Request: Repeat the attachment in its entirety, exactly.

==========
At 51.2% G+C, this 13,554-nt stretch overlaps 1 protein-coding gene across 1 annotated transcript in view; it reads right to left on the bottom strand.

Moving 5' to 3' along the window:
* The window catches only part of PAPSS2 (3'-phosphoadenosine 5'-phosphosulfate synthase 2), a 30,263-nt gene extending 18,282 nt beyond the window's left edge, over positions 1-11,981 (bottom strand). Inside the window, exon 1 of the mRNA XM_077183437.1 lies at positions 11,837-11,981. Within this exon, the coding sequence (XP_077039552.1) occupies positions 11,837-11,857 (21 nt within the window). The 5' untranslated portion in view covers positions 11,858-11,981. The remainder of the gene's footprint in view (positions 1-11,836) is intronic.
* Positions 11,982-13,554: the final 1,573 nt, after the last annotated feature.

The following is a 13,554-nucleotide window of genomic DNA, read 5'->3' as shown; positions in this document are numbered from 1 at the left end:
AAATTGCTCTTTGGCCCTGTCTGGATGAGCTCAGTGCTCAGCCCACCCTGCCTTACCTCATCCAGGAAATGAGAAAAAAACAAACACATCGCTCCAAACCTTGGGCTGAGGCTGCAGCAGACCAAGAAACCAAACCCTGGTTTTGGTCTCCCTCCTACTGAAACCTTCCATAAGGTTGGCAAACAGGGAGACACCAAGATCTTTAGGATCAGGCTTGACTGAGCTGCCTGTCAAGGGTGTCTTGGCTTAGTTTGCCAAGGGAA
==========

At 51.2% G+C, this 13,554-nt stretch overlaps 1 protein-coding gene across 1 annotated transcript in view; it reads right to left on the bottom strand.

Moving 5' to 3' along the window:
* The window catches only part of PAPSS2 (3'-phosphoadenosine 5'-phosphosulfate synthase 2), a 30,263-nt gene extending 18,282 nt beyond the window's left edge, over positions 1-11,981 (bottom strand). Inside the window, exon 1 of the mRNA XM_077183437.1 lies at positions 11,837-11,981. Within this exon, the coding sequence (XP_077039552.1) occupies positions 11,837-11,857 (21 nt within the window). The 5' untranslated portion in view covers positions 11,858-11,981. The remainder of the gene's footprint in view (positions 1-11,836) is intronic.
* Positions 11,982-13,554: the final 1,573 nt, after the last annotated feature.

The following is a 13,554-nucleotide window of genomic DNA, read 5'->3' as shown; positions in this document are numbered from 1 at the left end:
AAATTGCTCTTTGGCCCTGTCTGGATGAGCTCAGTGCTCAGCCCACCCTGCCTTACCTCATCCAGGAAATGAGAAAAAAACAAACACATCGCTCCAAACCTTGGGCTGAGGCTGCAGCAGACCAAGAAACCAAACCCTGGTTTTGGTCTCCCTCCTACTGAAACCTTCCATAAGGTTGGCAAACAGGGAGACACCAAGATCTTTAGGATCAGGCTTGACTGAGCTGCCTGTCAAGGGTGTCTTGGCTTAGTTTGCCAAGGGAA